Inflated Lunch Figures Foil Reform

Published June 1, 2002

In the past, federal administrators from the National School Lunch Program have argued the program has little potential for abuse because “the worse that happens is a kid gets a free lunch.” But that’s not the case. Billions of dollars in federal funds are allocated on the basis of the lunch program’s enrollment figures, which the U.S. Department of Education now says are in error, with one in five participants being ineligible because their family income is too high.

Last year, about 13 million children received free meals from the federal free or reduced-price lunch program, with another 2.6 million paying up to 40 cents for a reduced-price meal. But studies done by Mathematica Policy Research show the program’s enrollment was 5 percent higher than it should have been in 1994, 23 percent higher in 1998, and 27 percent higher in 1999. Congress was recently informed about the soaring error rate by Eric M. Bost, undersecretary for the U.S. Department of Agriculture’s Food, Nutrition, and Consumer Services.

Although a one-in-five payout error means more than $1 billion a year of the lunch program’s $5.5 billion budget is being mis-spent on ineligible families, the error compounds to mis-allocate resources in many other programs.

The school lunch participation numbers are used to distribute $10.4 billion in Title I state grants, plus literacy and reading grants, and vocational/technical education funding. They also are used to determine a district’s discount on E-rate technology upgrades. Students in the lunch program also may be granted waivers for other school fees and after-school care. And teachers in schools with high lunch program participation levels can get their college loans forgiven.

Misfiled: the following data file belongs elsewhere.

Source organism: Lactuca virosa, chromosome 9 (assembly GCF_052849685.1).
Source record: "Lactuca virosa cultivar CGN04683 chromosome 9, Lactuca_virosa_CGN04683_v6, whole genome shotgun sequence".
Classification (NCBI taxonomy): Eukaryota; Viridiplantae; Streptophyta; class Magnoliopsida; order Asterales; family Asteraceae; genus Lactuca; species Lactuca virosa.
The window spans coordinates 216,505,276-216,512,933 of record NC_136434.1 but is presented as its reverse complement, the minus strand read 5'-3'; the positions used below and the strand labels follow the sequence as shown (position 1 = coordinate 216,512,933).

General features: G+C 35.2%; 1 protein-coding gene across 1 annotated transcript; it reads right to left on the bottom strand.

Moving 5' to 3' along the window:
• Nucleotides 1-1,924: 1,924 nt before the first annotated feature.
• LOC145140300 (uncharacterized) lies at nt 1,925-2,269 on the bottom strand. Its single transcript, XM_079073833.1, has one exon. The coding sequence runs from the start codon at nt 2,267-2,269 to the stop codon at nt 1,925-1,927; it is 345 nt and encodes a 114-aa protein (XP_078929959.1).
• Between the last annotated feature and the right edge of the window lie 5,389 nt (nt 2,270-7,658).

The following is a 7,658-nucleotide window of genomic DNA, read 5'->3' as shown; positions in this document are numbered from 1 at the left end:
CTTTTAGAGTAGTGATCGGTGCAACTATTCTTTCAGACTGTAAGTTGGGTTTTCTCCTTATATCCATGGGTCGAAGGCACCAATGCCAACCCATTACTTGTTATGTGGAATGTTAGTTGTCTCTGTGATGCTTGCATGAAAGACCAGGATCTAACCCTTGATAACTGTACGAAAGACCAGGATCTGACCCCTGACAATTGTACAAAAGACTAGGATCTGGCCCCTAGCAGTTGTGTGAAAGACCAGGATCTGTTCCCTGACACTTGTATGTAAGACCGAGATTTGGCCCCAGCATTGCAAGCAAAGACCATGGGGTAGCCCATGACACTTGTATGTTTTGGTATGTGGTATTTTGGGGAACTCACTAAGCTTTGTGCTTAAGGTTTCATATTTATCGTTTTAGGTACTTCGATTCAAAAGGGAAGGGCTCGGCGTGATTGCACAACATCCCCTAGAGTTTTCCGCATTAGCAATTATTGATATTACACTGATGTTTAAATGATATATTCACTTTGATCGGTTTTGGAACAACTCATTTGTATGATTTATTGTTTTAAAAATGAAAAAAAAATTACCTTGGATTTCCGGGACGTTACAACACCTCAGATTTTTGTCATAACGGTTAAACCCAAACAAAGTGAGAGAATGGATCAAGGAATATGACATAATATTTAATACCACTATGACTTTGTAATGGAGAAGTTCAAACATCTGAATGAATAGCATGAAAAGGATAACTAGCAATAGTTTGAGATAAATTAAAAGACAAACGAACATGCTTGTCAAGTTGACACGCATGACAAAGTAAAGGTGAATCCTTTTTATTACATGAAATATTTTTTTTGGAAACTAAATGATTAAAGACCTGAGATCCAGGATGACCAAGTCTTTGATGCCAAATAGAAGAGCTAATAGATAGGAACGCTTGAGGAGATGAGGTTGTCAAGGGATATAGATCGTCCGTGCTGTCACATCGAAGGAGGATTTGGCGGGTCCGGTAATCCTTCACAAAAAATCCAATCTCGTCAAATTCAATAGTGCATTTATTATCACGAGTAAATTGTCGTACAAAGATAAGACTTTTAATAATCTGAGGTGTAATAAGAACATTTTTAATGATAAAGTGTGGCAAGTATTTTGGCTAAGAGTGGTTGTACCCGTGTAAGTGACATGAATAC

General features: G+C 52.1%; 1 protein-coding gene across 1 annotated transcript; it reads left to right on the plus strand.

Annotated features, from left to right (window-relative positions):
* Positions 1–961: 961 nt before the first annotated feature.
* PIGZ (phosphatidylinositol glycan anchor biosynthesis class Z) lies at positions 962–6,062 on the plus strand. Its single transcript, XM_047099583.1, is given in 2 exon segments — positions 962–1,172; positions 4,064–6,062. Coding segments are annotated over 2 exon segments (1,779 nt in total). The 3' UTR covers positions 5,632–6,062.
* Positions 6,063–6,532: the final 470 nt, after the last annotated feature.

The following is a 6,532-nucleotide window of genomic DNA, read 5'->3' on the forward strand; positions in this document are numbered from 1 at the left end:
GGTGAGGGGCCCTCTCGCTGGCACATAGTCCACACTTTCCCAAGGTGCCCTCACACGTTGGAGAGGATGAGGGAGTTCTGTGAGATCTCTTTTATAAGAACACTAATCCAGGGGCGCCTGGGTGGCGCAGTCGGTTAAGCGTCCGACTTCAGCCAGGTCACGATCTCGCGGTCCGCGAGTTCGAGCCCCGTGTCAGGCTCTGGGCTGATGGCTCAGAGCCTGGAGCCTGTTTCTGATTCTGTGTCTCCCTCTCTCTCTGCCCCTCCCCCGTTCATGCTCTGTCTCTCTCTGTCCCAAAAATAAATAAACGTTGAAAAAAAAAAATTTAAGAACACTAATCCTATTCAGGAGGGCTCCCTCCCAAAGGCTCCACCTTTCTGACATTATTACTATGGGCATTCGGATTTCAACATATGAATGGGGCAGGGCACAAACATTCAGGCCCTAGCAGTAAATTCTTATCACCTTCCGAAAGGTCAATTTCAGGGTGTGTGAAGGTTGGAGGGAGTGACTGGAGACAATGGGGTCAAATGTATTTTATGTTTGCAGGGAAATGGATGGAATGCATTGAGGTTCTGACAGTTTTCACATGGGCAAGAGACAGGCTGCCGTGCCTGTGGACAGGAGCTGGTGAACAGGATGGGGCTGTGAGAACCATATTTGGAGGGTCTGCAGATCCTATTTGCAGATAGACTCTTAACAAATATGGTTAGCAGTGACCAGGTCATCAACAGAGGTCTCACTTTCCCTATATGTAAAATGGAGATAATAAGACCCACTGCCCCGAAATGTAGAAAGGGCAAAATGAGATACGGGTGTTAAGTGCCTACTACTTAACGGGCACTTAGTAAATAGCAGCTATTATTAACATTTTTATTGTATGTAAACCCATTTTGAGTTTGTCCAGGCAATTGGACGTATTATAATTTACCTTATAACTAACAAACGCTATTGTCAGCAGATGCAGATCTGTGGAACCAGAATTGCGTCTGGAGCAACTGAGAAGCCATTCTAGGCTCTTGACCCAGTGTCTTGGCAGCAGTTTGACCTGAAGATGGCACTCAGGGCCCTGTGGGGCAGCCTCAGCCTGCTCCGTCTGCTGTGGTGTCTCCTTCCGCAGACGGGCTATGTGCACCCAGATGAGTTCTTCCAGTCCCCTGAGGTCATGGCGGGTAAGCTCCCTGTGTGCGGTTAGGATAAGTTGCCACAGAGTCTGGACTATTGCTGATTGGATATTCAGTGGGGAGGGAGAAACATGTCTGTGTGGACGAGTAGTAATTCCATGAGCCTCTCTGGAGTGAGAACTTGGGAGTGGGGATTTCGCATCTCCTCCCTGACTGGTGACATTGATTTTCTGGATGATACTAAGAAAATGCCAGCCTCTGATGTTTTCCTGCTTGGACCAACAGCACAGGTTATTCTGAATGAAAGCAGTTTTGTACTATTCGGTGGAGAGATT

Reason magazine’s Lisa Snell raises another concern with the lunch program’s inflated enrollments: They have serious implications for school reform decisions, by making reforms directed at children in poverty appear to be much more costly than they would be in reality.

For example, Snell notes, when President George W. Bush and several policy groups last year proposed “voucherizing” Title I spending and allowing the Title I money to follow the individual child out of failing public schools into better-performing private or public schools, the financial implications of the proposal were daunting. If every Title I child received a voucher, it would have cost billions more than current Title I spending levels. As a result, says Snell, the voucher plan for Title I students was “dead on arrival.”

“However, if up to 20 percent of the students who qualify for Title I based on their free and reduced-price lunch status are actually ineligible, this leaves a much lower number of students who need vouchers to exit low-performing schools,” she points out.